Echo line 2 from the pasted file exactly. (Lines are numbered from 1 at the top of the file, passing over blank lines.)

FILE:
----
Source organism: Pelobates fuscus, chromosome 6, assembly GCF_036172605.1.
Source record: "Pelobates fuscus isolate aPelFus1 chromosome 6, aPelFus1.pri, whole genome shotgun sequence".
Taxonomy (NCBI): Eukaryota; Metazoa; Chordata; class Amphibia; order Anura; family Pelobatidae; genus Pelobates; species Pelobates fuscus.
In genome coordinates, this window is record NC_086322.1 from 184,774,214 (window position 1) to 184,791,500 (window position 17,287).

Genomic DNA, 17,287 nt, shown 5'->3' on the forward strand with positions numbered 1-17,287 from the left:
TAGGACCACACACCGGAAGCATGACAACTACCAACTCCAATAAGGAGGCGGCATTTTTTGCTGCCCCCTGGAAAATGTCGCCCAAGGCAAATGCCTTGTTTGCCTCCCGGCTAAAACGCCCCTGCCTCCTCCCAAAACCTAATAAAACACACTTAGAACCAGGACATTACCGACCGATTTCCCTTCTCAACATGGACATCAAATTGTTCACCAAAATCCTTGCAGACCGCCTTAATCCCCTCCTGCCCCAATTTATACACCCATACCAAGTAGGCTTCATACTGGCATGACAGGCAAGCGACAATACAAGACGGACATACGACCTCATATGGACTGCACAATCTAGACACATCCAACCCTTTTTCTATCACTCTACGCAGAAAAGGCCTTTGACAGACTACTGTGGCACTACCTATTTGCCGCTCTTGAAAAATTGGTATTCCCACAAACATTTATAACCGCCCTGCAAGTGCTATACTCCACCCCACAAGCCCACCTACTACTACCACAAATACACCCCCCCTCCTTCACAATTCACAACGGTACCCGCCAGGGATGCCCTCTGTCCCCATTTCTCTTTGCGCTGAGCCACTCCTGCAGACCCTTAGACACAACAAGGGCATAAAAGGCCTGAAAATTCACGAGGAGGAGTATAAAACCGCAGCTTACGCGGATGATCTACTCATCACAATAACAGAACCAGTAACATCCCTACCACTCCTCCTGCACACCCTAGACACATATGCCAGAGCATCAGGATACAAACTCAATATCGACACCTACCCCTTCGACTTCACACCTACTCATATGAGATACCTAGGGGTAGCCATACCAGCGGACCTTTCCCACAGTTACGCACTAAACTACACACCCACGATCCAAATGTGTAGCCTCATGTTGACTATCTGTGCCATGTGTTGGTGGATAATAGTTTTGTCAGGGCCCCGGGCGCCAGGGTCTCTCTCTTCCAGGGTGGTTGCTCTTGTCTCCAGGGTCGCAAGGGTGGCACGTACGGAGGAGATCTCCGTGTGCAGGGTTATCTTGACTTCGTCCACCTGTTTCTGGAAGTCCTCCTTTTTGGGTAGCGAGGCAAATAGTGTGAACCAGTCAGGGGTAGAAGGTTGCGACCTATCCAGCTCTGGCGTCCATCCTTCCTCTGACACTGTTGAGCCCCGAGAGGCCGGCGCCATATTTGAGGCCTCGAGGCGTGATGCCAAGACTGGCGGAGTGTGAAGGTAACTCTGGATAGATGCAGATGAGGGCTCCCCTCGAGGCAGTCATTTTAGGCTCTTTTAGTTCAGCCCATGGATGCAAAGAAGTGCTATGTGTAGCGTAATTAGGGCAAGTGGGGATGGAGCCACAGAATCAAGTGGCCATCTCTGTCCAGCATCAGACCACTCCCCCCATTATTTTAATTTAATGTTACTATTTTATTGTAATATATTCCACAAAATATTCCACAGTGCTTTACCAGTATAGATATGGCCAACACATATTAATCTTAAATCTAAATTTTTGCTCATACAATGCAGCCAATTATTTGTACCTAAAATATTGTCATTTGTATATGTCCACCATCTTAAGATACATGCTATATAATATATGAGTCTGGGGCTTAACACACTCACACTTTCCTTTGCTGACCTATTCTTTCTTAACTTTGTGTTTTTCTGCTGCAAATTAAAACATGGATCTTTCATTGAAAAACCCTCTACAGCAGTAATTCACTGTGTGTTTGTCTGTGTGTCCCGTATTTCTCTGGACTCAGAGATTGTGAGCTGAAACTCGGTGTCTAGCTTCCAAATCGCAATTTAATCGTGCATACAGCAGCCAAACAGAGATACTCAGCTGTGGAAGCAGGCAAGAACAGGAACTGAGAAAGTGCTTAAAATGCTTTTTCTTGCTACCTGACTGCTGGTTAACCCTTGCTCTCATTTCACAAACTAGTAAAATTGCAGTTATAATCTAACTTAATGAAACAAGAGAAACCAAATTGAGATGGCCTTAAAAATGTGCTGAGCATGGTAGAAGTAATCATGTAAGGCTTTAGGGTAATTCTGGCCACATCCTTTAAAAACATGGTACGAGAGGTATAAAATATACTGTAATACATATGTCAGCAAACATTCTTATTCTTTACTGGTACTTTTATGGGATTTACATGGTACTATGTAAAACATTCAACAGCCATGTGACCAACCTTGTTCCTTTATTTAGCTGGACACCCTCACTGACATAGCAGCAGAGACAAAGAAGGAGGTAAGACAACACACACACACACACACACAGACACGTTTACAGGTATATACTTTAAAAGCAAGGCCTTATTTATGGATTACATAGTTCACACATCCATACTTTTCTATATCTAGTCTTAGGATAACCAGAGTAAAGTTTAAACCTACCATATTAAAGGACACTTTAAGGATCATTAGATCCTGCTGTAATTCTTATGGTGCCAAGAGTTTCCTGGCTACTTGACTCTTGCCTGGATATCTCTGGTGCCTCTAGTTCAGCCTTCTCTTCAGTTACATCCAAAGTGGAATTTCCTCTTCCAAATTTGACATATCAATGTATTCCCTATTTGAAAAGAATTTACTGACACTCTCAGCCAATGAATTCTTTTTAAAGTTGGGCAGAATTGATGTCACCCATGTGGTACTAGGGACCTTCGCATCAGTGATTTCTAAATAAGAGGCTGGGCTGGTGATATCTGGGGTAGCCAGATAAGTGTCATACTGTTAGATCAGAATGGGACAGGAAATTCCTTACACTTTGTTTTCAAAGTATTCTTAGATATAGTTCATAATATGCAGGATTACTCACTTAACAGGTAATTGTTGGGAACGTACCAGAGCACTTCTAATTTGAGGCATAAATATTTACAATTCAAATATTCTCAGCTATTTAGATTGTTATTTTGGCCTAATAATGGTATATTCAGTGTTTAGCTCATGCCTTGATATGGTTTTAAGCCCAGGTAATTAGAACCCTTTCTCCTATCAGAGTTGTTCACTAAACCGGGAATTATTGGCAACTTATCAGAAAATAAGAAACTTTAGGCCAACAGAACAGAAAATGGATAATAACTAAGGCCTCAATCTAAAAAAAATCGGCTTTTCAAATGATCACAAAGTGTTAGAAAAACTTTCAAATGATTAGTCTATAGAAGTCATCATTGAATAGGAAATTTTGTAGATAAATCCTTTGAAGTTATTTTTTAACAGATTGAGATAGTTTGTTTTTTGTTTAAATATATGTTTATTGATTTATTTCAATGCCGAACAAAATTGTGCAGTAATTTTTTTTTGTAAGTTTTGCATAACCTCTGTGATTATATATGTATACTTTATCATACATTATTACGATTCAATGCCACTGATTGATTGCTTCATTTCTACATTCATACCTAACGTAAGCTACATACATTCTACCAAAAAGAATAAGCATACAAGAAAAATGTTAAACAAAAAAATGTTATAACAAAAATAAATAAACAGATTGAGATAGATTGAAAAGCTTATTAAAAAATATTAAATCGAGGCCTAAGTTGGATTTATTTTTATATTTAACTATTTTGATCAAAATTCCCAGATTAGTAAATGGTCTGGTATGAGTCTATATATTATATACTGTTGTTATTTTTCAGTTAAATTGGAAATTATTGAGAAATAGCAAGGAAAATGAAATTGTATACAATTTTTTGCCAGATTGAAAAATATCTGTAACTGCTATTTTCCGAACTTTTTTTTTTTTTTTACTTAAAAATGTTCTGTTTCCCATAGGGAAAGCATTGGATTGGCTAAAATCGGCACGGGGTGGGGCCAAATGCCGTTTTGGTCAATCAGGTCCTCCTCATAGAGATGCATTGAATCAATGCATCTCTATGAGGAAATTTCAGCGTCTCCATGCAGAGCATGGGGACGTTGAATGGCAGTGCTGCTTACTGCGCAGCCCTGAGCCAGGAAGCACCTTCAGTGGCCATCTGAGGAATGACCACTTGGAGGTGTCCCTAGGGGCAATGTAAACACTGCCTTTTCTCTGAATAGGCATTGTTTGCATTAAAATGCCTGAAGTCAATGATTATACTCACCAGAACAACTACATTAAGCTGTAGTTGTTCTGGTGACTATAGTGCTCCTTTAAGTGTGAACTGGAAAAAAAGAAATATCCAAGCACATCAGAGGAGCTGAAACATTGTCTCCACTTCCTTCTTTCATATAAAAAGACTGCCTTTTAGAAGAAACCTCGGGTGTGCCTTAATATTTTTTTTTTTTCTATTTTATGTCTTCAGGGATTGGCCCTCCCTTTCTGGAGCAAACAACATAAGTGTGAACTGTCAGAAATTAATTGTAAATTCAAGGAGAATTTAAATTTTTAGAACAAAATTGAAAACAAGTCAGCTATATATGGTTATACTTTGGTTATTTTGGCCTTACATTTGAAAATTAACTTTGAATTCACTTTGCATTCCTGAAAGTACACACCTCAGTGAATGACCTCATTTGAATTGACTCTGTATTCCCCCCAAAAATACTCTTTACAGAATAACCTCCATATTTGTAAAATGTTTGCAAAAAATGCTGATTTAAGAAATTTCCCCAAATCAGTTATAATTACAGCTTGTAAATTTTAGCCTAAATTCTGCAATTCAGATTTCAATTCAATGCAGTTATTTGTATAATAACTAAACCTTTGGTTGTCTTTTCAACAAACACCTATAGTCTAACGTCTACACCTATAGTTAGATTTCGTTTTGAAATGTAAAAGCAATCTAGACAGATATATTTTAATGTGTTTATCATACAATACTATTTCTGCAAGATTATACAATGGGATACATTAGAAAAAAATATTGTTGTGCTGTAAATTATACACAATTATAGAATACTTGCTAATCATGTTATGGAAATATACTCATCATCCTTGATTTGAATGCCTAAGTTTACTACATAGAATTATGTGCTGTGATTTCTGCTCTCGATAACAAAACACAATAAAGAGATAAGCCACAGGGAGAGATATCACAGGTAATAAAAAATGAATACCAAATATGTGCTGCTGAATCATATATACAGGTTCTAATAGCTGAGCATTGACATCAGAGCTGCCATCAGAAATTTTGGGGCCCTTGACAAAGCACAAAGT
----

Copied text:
Source record: "Pelobates fuscus isolate aPelFus1 chromosome 6, aPelFus1.pri, whole genome shotgun sequence".